Wednesday, 28 July 2010

Postcard 72: The Seventh Quarry (& The Women of Linear B)

The Archive Room [where Linear B tablets were found], Palace of Nestor, son of Neleus at sandy Pylos
[Top two photographs copyright David Gill]

Looking out over sandy Pylos

July 2010: my poem,
'The Women of Linear B'
[ref. 15/2005] has just been published in 'The Seventh Quarry' [p.11, issue 12, Summer 2010, editor Peter Thabit Jones].

I have loved the adventurous tales of the Homeric hero Odysseus since childhood, so it is hardly surprising that I went on to take my degree in Classical Studies
[at Newcastle upon Tyne]. It is perhaps not surprising either that I went on to marry a Mediterranean Archaeologist!

I have always been fascinated by the Homeric epithets [and here]: rosy-fingered Dawn and wine-dark Sea come immediately to mind. You may also be familiar with grey-eyed Athena or crafty Odysseus.

Many have heard of Penelope, wife of Odysseus, and her battle with the suitors while her husband was away at the war. The Olympian goddesses play their part in the Homeric epic, along with females of supernatural powers like Circe - and the alluring Sirens, whose songs drove sailors onto the rocks.

Such is the stuff of mythology and epic, but I wanted to look behind what we know as timeless literature (though it actually began as oral poetry, delivered in ring cycles by bards), to see what tasks were being undertaken by the real women - many of them slaves - who lived through most uncertain times.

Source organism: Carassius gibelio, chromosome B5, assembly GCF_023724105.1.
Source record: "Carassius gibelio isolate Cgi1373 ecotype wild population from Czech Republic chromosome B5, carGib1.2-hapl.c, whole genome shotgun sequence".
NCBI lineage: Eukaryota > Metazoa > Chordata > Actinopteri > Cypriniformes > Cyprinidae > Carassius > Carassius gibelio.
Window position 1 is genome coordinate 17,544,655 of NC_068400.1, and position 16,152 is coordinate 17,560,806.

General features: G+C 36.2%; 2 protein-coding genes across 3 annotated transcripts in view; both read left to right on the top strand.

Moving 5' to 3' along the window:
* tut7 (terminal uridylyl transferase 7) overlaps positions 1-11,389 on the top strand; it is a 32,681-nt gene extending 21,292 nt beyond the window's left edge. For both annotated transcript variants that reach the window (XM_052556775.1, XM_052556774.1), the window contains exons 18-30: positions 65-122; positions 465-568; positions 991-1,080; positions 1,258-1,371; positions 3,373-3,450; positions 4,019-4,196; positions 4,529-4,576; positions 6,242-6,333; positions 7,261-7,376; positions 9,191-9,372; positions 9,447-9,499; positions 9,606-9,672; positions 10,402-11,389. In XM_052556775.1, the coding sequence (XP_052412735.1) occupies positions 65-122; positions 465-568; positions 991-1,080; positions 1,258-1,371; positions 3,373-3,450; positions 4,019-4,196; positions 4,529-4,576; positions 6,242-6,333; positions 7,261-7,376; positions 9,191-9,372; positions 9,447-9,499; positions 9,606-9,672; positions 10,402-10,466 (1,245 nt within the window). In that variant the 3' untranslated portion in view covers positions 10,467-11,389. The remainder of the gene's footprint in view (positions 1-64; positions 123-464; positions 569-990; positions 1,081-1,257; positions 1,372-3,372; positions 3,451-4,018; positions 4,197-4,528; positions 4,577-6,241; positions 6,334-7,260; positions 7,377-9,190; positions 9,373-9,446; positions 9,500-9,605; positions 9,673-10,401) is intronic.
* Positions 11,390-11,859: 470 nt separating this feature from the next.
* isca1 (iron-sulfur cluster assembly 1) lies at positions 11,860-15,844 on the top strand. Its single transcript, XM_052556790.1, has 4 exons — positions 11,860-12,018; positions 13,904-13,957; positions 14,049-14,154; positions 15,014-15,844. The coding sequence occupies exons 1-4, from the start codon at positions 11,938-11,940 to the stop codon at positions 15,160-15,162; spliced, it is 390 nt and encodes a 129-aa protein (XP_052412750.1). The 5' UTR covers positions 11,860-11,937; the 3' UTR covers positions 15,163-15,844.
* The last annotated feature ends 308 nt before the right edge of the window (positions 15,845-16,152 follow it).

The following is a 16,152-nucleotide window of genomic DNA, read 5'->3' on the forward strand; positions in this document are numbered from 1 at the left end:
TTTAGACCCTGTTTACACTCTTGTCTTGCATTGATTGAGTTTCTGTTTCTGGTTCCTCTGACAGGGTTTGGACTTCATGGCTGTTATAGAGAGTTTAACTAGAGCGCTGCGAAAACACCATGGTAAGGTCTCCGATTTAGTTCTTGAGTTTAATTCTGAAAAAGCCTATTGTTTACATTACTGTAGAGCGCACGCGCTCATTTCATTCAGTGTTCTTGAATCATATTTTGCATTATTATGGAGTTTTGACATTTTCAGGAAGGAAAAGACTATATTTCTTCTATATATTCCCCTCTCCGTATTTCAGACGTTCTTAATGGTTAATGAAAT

Linear B tablets, deciphered by Michael Ventris and John Chadwick, provide some clues for the role of those women who beavered away behind the scenes in the area of sandy Pylos, in the western Peloponnese. This was the starting point for my poem.

A Linear B tablet, listing religious offerings of olive oil.
This one is in the British Museum.
This one was not from the mainland:
it was found at Knossos on Crete by Sir Arthur Evans,
and is Minoan [LMII].

N.B. If you would like to take out a subscription
to The Seventh Quarry poetry magazine, details can be found here.

Websites of interest:


The Weaver of Grass said...

Congratulations on the poem Caroline. Lovely photographs of the project - classical mythology is not my thing really but I must say that the names come in very handy when doing Cryptic crosswords, (which is my thing). Nice to read you again - have missed you lately.

April Lorier said...

I, too, have missed you, Caroline. And kudos on your poem! Isn't it amazing how God uses our life experiences to fuel our creativity? Excellent photos and article!